The National Catholic Review
Fifth Sunday of the Year (B), February 6, 2000 Sixth Sunday
I turn to you, Lord, in time of trouble, and you fill me with the joy of salvation (Ps. 32:1).

Very few topics occupy the American consciousness as much as health care and the onset of debilitating illness, a concern of the readings for these Sundays. The tone is set by Job’s lament of endless suffering and sleepless nights. The Gospels portray a Jesus who enters the world of the sick and suffering with healing touches and healing words. Even though Mark is the shortest of the Gospels, it contains the highest proportion of miracle storiestold often in vivid detailthat alert the readers to the extraordinary power of God manifest in Jesus.

The Gospel for the Fifth Sunday in Ordinary Time narrates in compact form the healing of Simon’s mother-in-law. Jesus is told of her illness, and without speaking a word he goes over to her, grasps her hand and helps her up. The fever leaves, and immediately she begins to serve them (NAB, "wait on"). Given Mark’s tendency to communicate deeper meanings, hidden from outsiders (4:10-12), Mark’s readers may see the house as an anticipation of their evening gatherings in house churches, and the service of the woman as an anticipation of the diaconal service of women in the community.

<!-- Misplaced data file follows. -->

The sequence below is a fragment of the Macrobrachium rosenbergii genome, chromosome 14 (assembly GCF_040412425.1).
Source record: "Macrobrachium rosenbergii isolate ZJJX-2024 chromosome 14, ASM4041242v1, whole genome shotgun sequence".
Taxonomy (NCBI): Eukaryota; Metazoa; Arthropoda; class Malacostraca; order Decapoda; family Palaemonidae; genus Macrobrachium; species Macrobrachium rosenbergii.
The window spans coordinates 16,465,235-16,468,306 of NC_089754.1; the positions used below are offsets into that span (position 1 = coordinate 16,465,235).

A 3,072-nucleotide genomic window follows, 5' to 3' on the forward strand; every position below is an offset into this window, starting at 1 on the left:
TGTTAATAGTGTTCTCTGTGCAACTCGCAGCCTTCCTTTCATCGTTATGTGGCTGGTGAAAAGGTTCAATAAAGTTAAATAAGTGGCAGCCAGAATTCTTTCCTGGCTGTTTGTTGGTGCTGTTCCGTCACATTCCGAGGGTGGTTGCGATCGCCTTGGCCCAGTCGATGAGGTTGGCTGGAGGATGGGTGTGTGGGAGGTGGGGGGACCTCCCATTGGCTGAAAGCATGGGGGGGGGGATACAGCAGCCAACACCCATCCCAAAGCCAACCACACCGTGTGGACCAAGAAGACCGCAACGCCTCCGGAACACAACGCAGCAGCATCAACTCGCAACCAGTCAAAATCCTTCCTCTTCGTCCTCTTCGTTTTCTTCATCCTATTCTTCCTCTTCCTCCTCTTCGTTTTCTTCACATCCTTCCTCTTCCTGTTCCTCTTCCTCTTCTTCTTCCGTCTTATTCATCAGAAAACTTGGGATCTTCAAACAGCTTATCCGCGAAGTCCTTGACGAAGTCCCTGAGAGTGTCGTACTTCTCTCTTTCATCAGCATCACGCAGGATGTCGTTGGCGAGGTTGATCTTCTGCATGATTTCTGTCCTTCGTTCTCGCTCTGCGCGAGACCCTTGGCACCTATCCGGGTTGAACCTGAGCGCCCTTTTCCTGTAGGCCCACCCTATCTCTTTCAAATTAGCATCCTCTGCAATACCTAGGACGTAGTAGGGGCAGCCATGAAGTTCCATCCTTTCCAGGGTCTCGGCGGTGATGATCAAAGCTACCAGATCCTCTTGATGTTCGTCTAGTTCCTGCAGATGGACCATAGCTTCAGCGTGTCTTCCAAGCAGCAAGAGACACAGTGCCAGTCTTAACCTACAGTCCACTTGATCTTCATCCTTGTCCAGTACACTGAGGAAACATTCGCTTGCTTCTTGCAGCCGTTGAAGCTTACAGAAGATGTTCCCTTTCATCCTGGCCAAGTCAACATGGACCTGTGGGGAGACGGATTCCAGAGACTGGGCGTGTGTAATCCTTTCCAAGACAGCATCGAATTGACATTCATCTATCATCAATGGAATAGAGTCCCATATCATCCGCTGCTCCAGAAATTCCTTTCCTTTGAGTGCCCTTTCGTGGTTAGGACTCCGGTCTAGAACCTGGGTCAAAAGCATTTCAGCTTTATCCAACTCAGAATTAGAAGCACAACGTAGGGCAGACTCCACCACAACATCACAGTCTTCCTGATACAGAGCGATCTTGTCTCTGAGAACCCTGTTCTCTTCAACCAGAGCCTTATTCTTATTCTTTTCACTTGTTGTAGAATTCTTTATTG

The following verses provide a scenic conclusion to the opening day of Jesus’ proclamation of God’s reign. Crowds of sick and possessed people (which are often equated in that culture) mass at the door, and Jesus heals various diseases and casts out demons, enjoining silence upon them. He then leaves "very early in the morning" (the subsequent hour of his death sentence and of the discovery of the empty tomb [15:1; 16:2]) and retreats to a deserted place, where he had earlier been tested but where he now communes with God in prayer. The disciples find him, and he responds with a renewed commitment to his mission of proclamation and confronting the power of evil.

A new day begins with the healing of a leper (sixth Sunday). Leprosy was not the modern Hansen’s disease, but designated a large number of scaly skin diseases. Still, these caused terror, and the excerpts from Leviticus 13 describe the social stigma attached to lepers as "unclean" and forced to live at the margin of society. For contemporary people, ancient Jewish purity laws are both confusing and often the source of anti-Semitism. "Purity" is not primarily a moral category, but a religious one; its opposite is holiness, not sin. God is primarily the source of life and the all-holy one. What affronts God and creation is unclean. In early rabbinic texts corpse impurity is "the father of the father of all uncleanness" and an offense to the living God. Purity laws surround symbols and carriers of life, and the "leper’s" impurity arises because of the debilitation and white skin pallor, an intimation of death. Since "impurity" could be contagious, leprosy was an especially tragic condition that isolated people from loved ones and society.